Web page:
Chukar: From Import to Important Game Bird

Chukar Partridge

Chukar is not native to the continental U.S., but has still become a popular and important game bird. Since their introduction here in the late 19th century, chukar have established sizable populations in at least 10 Western states. In recent decades, chukar partridges have become one of the most popular upland game birds for hunters.

Chukar PartridgeThe earliest introduction of chukars to the United States is believed to have occurred in 1893 when an Illinois man imported five pairs from India, according to a history published by the Nevada Department of Wildlife. In the years since, individuals and states across the nation have worked to expand their reach and nesting areas. The introduction of these birds was widely accepted, in part, because they do not compete with native birds for habitat or food. Chukar partridges usually prefer over-grazed and burned over areas in the Western U.S. that are not frequented by native game birds. Chukar is also known to travel long distances, which has helped them to become established is such a wide area in the West without any intervention.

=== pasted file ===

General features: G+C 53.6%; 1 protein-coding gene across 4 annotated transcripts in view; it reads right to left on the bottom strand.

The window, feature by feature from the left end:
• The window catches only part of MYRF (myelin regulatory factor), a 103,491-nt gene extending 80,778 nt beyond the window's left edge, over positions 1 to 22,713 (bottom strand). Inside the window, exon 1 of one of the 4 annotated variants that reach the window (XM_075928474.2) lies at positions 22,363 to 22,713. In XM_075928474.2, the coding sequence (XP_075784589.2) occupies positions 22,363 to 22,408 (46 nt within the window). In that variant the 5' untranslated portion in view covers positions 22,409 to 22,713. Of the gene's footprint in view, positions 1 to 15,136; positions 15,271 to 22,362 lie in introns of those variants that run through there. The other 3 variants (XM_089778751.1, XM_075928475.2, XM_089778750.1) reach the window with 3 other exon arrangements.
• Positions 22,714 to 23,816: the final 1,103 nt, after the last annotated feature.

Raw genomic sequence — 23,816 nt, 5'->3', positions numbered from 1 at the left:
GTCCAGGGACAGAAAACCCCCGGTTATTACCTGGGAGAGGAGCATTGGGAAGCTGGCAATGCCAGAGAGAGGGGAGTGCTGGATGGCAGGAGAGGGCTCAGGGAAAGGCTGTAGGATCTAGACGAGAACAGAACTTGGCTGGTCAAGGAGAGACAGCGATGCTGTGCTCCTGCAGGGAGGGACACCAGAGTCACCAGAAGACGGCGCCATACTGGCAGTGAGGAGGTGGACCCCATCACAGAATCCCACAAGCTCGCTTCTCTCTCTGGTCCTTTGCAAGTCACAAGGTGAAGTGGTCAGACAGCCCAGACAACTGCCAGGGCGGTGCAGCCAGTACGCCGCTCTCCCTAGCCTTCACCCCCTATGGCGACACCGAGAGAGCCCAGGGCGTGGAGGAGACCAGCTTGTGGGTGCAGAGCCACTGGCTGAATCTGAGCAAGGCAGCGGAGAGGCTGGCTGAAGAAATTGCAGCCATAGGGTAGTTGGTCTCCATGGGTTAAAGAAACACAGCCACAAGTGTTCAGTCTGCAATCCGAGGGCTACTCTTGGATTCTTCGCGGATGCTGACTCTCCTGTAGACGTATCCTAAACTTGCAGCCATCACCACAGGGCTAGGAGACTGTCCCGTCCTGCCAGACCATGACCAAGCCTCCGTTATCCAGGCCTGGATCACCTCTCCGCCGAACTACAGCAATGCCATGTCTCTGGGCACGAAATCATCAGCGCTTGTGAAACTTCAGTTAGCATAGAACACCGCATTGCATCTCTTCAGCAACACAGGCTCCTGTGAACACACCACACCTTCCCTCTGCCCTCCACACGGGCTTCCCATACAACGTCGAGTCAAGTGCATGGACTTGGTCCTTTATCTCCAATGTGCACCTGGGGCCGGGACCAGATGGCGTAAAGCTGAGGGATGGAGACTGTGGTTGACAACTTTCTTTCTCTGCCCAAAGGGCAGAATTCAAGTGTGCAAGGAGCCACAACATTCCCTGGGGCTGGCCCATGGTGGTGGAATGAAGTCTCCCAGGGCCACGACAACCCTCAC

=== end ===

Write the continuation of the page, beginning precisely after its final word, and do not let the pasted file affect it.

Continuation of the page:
Chukar is a member of the partridge family, and part of the red-legged partridge species. The birds are native to Eurasia, and although several different subspecies were introduced to the U.S. during the 20th century, it is widely accepted that most wild chukar birds today are descended from imported Indian chukar.

It is relatively easy to identify chukar in the field due to their distinct markings. The birds are gray in color, with a red bill and legs. The sides of the birds feature cream and black stripes. Chukar is also interesting in that they will fly to escape danger, but generally prefer to walk or run along the ground.

Fortunately, you do not need to travel to the Western U.S. to hunt chukar. Meadow Brook Game Farm offers guided, group hunts for chukar, as well as pheasant and quail. Our bird hunting season begins Nov. 1 and continues through March 30 each year. Learn more about our bird hunting packages or book your trip today by calling 615-888-2411.

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